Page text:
Malta votes Saturday in a snap general election called against a backdrop of corruption allegations that have tarnished Joseph Muscat’s government and clouded the otherwise sunny outlook for the island nation.
Final opinion polls pointed to 43-year-old Muscat’s Labor Party (PL) retaining power with a reduced majority four years after it swept into office on a re-distributive, pro-business and socially liberal platform which has sustained Malta’s recent economic success story.
The polls, however, also indicated that an unusually high 20 to 30 percent of the 341,856 registered voters had not made up their minds by the time campaigning concluded before the traditional pre-vote day of silence on Friday.
That left Simon Busuttil, leader of the opposition Nationalist Party (PN) clinging on to hope of a last-minute swing in his direction. He had framed the vote as a choice between change and allowing Malta’s international reputation, and its prosperity, to be shredded by a series of scandals.
Muscat went to the polls a year early after his wife Michelle Muscat was accused of being the beneficial owner of a secret Panamanian shell company used to bank unexplained payments from Azerbaijan’s ruling family.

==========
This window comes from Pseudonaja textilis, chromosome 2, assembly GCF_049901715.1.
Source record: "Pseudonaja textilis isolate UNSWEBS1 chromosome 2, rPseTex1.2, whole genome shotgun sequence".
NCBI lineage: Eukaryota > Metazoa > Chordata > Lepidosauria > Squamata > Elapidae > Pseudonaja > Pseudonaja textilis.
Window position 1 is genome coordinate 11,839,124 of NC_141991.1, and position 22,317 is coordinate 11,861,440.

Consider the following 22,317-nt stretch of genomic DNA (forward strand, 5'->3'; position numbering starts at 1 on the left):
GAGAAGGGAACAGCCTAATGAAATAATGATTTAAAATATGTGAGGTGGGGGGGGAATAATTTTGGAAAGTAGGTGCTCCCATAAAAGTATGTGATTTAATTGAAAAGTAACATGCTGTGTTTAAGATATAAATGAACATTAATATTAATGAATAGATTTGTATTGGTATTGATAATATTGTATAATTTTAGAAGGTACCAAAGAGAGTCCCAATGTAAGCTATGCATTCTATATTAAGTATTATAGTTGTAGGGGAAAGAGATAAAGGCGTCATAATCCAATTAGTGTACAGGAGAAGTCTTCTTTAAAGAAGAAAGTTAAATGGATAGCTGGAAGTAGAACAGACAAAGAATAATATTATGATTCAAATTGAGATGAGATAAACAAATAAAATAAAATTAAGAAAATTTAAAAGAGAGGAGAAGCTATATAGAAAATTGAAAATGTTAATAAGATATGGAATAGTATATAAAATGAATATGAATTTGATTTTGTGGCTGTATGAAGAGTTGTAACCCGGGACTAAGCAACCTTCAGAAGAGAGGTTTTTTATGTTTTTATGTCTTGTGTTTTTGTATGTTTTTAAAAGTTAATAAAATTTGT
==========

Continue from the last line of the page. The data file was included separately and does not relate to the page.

The premier’s chief of staff and a government minister have separately admitted having their own, previously undeclared Panama-registered companies, having been exposed by last year’s massive data leak from the Mossack Fonseca legal firm based in the Central American country.
Muscat came under fire for not adequately reacting to the so-called Panama Papers.
Since then, the accusations made against his inner circle have broadened to include suggestions kickbacks were paid in relation to a controversial investment-based citizenship scheme and a gas supply deal with China, as well as bank licensing.
Shortly before calling the election, Muscat asked a magistrate to look into the allegations against his wife and vowed he would quit instantly if anyone could prove he had set up a hidden account.
“It would have been the easiest thing in the world for me to weather the storm on the seat of power, while waiting for the magisterial inquiry to clear my name before calling an election. However, in those few months the economy would have been damaged and jobs would have been lost,” he said in defense of his decision to go to the polls.
Ballot stations open at 0500 GMT and turnout in Malta is usually over 90 percent.
An antiquated manual vote-counting system, being used for the last time, means no reliable indicator of the result will be available before midday on Sunday.
Veterans of Malta’s two-party political system say voters tend to remain extremely loyal, which explains why Muscat seems relatively unscathed by the deluge of charges against people close to him.